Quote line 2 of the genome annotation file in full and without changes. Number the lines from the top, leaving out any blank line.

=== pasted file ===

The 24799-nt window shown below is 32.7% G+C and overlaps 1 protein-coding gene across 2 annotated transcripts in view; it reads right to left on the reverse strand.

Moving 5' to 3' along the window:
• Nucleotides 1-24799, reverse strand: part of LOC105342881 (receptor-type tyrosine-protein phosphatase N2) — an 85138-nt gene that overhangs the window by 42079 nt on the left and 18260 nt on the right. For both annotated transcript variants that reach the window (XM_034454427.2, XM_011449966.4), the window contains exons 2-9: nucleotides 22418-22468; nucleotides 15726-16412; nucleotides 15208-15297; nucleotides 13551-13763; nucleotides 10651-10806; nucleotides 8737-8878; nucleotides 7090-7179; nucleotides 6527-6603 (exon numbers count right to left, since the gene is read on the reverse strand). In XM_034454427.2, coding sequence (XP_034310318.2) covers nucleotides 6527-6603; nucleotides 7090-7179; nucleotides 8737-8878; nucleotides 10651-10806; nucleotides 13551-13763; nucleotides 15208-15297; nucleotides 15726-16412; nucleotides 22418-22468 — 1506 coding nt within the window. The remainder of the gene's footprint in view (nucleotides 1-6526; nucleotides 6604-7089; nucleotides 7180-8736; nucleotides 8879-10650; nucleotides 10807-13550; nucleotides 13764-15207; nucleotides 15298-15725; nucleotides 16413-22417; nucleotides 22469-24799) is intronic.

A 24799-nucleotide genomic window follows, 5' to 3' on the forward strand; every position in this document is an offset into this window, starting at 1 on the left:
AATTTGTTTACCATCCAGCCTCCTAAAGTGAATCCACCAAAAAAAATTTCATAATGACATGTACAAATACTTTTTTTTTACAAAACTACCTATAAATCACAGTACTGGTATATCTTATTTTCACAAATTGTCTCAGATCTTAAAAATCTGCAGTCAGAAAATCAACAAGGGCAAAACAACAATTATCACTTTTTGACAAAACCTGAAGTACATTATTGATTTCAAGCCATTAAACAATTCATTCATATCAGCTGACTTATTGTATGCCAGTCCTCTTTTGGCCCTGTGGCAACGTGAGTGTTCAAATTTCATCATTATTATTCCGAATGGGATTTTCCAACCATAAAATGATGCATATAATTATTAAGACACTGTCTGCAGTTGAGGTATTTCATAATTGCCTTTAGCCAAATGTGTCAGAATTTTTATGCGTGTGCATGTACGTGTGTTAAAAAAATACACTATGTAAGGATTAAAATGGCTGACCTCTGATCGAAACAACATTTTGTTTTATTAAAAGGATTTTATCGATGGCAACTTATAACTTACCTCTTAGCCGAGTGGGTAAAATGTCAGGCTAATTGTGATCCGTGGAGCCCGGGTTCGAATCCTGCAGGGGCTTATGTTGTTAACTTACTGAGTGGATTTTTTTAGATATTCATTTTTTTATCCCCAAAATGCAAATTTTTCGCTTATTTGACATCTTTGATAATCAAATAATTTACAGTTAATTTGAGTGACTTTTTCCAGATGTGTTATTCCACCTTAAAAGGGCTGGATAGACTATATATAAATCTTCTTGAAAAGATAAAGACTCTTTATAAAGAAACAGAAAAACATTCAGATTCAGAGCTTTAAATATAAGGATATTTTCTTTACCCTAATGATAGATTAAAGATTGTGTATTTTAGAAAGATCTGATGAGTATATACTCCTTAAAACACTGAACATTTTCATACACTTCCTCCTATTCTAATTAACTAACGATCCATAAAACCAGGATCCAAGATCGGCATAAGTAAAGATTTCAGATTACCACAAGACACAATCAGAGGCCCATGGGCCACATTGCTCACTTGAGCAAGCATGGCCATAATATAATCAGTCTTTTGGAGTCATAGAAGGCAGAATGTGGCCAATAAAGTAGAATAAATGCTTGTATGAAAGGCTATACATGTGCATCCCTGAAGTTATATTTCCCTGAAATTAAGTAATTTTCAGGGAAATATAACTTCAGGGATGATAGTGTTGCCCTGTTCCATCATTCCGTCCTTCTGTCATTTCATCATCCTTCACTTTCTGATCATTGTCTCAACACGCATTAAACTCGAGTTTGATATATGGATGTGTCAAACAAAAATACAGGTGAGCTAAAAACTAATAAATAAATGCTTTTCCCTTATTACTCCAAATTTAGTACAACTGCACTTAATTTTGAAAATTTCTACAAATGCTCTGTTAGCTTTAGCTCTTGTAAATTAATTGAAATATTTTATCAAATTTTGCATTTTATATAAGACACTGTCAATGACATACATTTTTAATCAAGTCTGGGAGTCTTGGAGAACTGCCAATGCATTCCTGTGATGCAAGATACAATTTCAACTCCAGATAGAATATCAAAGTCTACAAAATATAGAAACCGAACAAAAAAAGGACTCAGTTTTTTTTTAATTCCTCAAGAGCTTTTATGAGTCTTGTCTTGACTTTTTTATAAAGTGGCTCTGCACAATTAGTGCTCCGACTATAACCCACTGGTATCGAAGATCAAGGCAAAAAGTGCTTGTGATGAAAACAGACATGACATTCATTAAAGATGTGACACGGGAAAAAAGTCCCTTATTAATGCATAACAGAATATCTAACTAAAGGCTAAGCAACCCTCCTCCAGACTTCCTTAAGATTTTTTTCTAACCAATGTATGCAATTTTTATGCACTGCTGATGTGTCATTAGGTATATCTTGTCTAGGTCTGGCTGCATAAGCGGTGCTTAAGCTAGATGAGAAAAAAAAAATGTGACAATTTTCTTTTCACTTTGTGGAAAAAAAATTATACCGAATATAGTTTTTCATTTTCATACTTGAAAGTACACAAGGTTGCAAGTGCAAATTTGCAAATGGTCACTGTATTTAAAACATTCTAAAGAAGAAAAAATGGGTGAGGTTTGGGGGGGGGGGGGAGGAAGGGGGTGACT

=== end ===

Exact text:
Moving 5' to 3' along the window: